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92 Cards in this Set

  • Front
  • Back

What is cancer

Disease characterized by a shift in control mechanisms that control proliferation and differentiation

What are factors influencing cancer

1. Gender

2. Age

3. Race

4. Genetic environmental carcinogens

What are some chemical toxins that are mutagenic

1. Azo dyes

2. Asbestos

3. Benzene

What are some infection agents that cause cancer

1. HHV-8

2. Human papilloma virus

What is a sarcoma and give examples

Cancer in connective tissue

Fat, bone, muscle

What is a carcinoma and give examples

Cancer in epithelial cell

Lung, breast, colon, prostate

What are the stages of Tumor Progression

1. Hyperplasia

2. Dysplasia

3. Carcinoma in situ (not cross basal lamina)

4. Cancer (Malignant tumors) - metastasis

When treating the tumor what do you look at

1. Type of tumor

2. Location and amount of disease

3. Health of patient

What are the objectives of cancer treatment

1. Kill cancer cell

2. Lead them to apoptosis

3. Contain/limit cell growth

What are some types of cancer treatments

1. Surgery

2. Radiation

3. Chemotherapy

Is mono therapy or combination therapy better for chemotherapy treatment

Combination therapy

What is the timing of chemotherapy

Cycles = intense tx periods followed by days of no tx

What is the MOA of Genotoxic Agents

Alkylate DNA (non cell cycle dependent)

What are some cell cycle dependent agents

1. Anti-metabolites

2. Cytoskeletal inhibitors

3. Topoisomerase inhibitors

When did the first drugs come out that cured cancer (which cancers)

1960's and 1970's

Leukemias and lymphomas

What are the genotoxic agents

1. Cisplatin

2. Doxorubicin

3. Cyclophosphamide

What happens when you alklyate DNA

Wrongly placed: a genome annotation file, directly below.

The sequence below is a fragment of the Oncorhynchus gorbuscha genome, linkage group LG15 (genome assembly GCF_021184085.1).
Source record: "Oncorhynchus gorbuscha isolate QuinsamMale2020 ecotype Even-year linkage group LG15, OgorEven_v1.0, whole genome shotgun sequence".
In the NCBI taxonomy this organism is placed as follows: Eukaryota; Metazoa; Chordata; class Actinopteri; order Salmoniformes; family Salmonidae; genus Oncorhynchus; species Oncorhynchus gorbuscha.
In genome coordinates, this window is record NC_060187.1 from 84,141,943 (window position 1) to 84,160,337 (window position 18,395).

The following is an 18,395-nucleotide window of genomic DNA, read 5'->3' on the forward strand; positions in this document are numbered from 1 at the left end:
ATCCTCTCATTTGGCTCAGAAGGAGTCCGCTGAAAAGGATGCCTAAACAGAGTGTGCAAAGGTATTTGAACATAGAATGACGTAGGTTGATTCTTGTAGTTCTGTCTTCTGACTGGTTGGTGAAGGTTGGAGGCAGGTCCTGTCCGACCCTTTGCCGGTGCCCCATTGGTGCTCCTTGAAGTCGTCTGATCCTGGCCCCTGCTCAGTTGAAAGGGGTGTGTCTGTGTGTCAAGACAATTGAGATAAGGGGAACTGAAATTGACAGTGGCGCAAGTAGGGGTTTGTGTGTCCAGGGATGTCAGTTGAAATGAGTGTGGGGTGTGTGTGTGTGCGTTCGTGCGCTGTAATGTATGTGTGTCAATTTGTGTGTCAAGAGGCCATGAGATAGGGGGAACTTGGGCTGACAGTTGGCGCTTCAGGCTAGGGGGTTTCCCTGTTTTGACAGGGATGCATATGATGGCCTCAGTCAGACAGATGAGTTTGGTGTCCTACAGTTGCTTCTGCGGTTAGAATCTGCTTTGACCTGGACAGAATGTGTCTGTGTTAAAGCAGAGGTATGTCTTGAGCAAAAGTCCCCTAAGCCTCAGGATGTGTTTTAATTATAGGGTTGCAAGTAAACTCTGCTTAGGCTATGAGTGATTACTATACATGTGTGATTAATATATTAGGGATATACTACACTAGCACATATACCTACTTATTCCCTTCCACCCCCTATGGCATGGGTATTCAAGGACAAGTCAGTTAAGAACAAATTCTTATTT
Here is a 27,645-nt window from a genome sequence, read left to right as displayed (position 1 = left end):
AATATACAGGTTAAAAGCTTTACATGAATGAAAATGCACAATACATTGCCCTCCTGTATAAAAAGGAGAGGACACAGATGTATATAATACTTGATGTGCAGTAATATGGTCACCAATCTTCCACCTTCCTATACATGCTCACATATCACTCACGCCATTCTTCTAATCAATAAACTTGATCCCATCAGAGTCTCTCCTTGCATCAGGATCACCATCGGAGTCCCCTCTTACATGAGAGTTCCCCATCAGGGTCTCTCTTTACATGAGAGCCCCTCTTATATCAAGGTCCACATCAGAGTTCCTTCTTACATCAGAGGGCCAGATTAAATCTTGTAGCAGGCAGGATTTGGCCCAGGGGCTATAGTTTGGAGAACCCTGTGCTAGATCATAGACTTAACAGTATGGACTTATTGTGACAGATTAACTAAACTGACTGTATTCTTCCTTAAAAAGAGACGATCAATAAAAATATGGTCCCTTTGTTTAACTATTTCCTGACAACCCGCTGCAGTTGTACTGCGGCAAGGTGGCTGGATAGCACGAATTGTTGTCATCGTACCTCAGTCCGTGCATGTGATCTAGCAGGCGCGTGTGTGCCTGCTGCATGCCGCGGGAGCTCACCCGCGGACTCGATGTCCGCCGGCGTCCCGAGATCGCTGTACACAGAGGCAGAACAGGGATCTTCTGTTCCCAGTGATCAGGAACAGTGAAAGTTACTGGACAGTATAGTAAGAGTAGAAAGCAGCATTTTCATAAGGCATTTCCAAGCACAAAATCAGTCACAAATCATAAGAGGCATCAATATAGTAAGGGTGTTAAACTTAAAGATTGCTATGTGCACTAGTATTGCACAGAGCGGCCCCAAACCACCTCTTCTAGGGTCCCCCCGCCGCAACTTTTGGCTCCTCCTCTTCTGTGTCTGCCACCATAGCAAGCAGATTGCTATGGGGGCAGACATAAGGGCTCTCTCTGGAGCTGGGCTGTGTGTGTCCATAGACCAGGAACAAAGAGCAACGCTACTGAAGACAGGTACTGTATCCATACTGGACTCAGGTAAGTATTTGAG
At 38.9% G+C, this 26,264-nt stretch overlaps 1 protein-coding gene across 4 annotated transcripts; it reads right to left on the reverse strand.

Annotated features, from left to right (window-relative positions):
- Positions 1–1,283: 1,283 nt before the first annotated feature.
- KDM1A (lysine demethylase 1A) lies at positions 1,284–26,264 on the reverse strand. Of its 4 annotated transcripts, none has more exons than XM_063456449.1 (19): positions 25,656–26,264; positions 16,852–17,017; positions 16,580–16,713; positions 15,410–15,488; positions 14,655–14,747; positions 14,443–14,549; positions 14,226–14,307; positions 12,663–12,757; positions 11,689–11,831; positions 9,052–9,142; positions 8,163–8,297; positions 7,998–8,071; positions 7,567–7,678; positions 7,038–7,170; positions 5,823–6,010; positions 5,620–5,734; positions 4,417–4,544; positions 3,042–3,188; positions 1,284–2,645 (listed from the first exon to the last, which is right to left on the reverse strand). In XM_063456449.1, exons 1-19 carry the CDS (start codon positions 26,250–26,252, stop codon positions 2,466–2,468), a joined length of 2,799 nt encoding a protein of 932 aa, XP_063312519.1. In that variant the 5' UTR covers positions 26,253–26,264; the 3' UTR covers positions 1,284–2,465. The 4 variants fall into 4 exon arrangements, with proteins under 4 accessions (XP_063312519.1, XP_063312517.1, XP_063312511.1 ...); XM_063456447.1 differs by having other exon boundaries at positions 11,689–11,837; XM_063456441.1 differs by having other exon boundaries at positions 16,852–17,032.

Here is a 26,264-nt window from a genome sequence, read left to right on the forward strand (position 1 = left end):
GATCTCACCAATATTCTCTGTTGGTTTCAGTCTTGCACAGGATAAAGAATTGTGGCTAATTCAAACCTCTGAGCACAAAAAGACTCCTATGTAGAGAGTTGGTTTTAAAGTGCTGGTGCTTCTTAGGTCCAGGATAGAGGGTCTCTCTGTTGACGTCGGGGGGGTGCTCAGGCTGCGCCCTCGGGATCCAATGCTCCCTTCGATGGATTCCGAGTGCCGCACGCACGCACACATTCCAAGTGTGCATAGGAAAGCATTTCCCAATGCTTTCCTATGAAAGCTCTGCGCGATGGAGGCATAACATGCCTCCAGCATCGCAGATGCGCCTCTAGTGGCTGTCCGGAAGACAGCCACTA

1. Fragments DNA

2. Create inter/intra strand DNA cross link (affects DNA separation)

3. Induces mispairing of nucleotides (leads to mutation)

4. Forms DNA adducts (DNA polymerase can't work)

Which genotoxic agents need to be given by IV

1. Platinum based chemotherpeutics agents (i.e. Cisplatin)

2. Doxorubicin

Which genotoxic agent can be given orally every day


What are the general adverse effects of genotoxic agents

These agents affect cells that are rapidly dividing:

1. Hematopoietic effects

2. GI effects

3. Hair loss

4. Increase risk of developing cancer

What are the specific adverse effects of Cisplatin, Doxorubicin, and Cyclophosphamide

Cisplastin = renal and ototoxicity

Doxorubicin = Heart effects (Heart failure)

Cyclophosphamide = Bladder irration (hemorrhagic cystitis)

Which of the genotoxic agents has the least adverse effects


Draw out the Cell Cycle

Draw Out the Cell Cycle

Where on the cell cycle do the drug work

G1, S, G2, Mitosis (Prophase, Metaphase, Anaphase, Telophase)

Which drug class works on the S phase


How do Antimetabolites work

Similar to natural metabolites

Prevent cells from carrying out vital function and unable to grow and survive

Interfere with production of Nucleic acids, RNA, DNA

What are the 3 types of Antimetabolites

1. Folate Antagonist

2. Purine Antagonist

3. Pyrimidine Antagonist

What is the Folate Antagonist


What is the MOA of Methotextrate

Inhibit dihyrdrofolate reductase (enzyme involved in forming purine and pyrimidines by allowing Carbon donation; thus no DNA replication and growth blocked)

Which cancers are methotexrate used

1. Acute lymphocytic leukemia (most common)

2. Large cell lymphoma

3. High grade lymphoma

4. Head and neck cancers

5. Breast and Bladder cancer

6. Rheumatoid arthritis

What are the next generation of Antifolate


What is the MOA of Pemetrexed

Inhibits Dihyrdofolate

Inhibits thymidylate synthase